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The 'C' word - confidence - may be holding back EV investment

First publishedin ITS International
September October 2018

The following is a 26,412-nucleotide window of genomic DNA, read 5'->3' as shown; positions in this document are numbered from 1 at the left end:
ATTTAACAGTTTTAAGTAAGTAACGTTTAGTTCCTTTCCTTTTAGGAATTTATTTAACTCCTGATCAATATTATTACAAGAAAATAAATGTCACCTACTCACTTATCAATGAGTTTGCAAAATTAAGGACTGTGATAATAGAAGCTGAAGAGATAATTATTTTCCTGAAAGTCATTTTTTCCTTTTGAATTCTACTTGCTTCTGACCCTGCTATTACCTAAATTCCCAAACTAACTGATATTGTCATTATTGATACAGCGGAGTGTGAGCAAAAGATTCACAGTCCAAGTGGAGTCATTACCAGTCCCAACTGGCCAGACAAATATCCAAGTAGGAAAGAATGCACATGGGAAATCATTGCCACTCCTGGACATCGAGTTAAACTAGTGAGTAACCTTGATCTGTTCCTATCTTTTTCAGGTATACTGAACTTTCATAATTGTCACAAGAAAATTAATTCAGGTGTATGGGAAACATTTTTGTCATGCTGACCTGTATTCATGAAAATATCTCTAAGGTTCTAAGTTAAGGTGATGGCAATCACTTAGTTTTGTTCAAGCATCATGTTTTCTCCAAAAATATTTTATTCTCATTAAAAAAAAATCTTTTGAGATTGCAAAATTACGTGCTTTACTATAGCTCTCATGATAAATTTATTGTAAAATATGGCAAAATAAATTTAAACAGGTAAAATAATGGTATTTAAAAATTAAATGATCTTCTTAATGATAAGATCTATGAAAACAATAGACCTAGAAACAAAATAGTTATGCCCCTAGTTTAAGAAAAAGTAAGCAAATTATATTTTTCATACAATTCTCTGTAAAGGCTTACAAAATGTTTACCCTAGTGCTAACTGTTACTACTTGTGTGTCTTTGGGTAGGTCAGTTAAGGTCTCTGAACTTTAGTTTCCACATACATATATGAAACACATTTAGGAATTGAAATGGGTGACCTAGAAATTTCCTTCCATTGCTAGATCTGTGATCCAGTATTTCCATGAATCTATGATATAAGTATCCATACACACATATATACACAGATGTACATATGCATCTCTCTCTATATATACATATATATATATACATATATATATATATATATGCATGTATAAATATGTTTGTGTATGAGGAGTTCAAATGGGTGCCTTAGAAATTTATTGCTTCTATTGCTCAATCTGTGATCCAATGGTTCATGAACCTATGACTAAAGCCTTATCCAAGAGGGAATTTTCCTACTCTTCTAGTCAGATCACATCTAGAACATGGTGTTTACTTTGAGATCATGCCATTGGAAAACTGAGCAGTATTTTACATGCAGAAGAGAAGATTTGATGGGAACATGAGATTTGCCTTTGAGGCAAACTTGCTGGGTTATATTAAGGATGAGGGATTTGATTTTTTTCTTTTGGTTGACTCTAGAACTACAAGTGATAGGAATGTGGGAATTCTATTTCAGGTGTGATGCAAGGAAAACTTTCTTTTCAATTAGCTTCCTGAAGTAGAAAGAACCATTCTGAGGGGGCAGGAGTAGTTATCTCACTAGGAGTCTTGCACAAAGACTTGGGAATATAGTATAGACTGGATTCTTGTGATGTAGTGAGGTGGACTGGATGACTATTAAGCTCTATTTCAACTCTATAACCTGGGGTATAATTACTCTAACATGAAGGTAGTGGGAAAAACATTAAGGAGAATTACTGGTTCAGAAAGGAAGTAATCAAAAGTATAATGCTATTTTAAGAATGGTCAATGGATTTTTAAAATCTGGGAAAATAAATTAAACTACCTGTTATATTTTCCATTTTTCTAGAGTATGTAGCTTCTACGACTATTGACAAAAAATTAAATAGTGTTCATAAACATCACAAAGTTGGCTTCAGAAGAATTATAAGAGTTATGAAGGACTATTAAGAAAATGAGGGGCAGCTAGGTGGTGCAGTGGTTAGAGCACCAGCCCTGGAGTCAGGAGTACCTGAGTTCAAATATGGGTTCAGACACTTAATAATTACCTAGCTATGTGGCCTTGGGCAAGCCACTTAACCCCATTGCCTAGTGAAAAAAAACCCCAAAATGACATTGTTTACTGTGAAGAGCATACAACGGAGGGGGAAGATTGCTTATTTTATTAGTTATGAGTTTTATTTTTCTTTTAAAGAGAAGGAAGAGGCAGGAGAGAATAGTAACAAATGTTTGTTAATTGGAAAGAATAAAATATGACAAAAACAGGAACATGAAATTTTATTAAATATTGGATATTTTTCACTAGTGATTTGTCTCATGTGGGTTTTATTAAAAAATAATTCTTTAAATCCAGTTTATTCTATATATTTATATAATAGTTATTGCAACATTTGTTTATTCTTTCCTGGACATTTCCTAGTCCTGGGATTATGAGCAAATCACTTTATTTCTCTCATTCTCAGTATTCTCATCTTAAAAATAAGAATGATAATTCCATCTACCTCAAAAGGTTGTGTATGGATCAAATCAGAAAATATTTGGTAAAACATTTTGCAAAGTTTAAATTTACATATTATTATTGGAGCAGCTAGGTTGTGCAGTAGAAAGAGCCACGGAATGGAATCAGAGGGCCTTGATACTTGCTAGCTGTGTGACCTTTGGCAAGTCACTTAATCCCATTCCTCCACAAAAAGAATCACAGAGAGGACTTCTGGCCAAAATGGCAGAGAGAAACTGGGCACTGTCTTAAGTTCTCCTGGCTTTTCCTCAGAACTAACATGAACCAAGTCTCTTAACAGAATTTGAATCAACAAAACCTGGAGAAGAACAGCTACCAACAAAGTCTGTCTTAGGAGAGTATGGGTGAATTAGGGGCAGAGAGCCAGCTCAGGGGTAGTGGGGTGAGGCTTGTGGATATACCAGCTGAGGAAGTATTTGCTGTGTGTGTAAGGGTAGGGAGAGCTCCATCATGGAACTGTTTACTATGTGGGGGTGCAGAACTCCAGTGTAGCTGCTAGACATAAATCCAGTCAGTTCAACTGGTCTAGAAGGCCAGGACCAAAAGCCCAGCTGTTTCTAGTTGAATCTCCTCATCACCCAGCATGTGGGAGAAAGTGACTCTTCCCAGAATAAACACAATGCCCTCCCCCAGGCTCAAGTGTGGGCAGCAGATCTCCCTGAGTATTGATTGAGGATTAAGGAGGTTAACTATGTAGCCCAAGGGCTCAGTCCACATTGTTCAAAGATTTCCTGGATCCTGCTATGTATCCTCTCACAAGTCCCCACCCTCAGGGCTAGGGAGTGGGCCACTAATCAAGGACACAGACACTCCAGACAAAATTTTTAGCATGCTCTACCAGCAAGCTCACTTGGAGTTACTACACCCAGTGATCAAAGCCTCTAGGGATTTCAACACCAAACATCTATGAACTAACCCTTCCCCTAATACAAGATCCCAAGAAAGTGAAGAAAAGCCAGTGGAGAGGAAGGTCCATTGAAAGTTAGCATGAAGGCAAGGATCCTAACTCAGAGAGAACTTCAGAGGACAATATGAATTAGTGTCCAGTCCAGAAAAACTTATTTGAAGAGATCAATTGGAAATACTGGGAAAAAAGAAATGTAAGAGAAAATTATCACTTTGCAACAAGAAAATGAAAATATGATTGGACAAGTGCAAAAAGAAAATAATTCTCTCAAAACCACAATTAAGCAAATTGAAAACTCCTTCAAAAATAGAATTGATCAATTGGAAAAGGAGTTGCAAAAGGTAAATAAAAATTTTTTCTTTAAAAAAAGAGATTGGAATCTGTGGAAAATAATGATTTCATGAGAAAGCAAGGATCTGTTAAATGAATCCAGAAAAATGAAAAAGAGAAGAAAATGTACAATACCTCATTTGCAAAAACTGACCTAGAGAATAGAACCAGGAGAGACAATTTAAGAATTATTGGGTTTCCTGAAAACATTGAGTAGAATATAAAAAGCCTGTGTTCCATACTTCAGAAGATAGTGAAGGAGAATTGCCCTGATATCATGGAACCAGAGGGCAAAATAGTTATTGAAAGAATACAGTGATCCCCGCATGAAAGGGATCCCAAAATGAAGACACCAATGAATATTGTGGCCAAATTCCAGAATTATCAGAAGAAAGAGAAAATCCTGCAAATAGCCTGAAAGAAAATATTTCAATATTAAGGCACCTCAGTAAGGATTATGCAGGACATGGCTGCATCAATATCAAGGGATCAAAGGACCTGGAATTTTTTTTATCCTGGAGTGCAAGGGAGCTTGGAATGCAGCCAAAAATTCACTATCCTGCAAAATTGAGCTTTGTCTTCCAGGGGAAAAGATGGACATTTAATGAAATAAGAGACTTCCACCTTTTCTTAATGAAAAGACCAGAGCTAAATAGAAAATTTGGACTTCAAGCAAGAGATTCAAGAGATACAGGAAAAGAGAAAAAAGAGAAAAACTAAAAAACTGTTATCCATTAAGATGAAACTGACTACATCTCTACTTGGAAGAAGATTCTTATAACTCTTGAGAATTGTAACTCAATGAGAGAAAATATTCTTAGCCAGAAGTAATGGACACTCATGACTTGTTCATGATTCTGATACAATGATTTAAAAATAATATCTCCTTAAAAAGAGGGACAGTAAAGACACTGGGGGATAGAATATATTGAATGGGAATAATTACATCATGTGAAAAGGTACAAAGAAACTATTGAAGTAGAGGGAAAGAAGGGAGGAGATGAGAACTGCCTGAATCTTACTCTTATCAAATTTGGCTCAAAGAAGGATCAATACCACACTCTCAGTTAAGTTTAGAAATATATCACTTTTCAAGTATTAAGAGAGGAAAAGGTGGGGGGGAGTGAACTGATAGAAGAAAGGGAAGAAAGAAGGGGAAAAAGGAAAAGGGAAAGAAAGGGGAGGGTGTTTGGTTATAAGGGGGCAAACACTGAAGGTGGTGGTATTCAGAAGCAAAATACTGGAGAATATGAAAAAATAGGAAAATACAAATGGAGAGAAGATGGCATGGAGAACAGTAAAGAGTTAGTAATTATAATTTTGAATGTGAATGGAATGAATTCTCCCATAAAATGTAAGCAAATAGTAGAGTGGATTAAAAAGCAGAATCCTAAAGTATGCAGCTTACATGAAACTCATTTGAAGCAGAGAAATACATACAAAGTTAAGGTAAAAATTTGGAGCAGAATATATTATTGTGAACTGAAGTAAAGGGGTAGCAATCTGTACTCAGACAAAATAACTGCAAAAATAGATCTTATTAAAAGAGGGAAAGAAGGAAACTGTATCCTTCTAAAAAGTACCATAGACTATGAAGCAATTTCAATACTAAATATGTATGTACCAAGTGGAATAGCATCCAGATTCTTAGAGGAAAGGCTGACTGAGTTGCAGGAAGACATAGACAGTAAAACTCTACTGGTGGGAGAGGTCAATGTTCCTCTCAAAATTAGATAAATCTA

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Confidence. A little word with big implications. For example, electric vehicles (EVs) are coming in big numbers. We all know this. Falling battery costs and increasing environmental concerns are pushing the industry towards a tipping point. Figures from the latest Bloomberg New Energy Finance report suggest that there will be 30 million electric cars in the world by 2030, and that China will account for half this number before then. EVs are, governments and urban authorities tell us, A Good Thing: fewer emissions, less of a drain on finite resources, and so on. And anyway, if you want to drive your petrol or diesel vehicle in a built-up area in a decade or so’s time, then look forward to paying more for the privilege…it might be simpler for many of us to abandon the internal combustion engine altogether. There is no doubt about it: EVs will play an important part in the mobility mix in the near future. With that in mind, perhaps it pays to look ahead. But…then the C word rears its head. The fear that you and your gleaming electric car will be conked out in the middle of nowhere because you haven’t been able to find a charging point – so-called ‘range anxiety’ – prevents us from investing. Part of the answer to this lies in creating a comprehensive charging network which will banish these negative thoughts. Easier said than done. For instance, converting lampposts into charging points might help city drivers but it isn’t going to cut it for those on longer journeys (see Shock therapy, p39). Then there’s the whole question of managing increased and unpredictable demand to the power grid. Our Interview (p17) with one of the new disrupters in the energy market, Pivot Power, also throws up the vexed issue of customer experience, with some surprising results. Meanwhile, EVs aren’t the only area where the thrill of the new is creating a pleasant frisson of commercial excitement. Anyone claiming to understand the full implications of blockchain is probably deluding themselves, but in this issue we make an attempt at examining how distributed ledger technology might affect ITS (see Never break the chain, p43). Judge for yourselves whether you are any the wiser after reading it – and, as ever, please let me know

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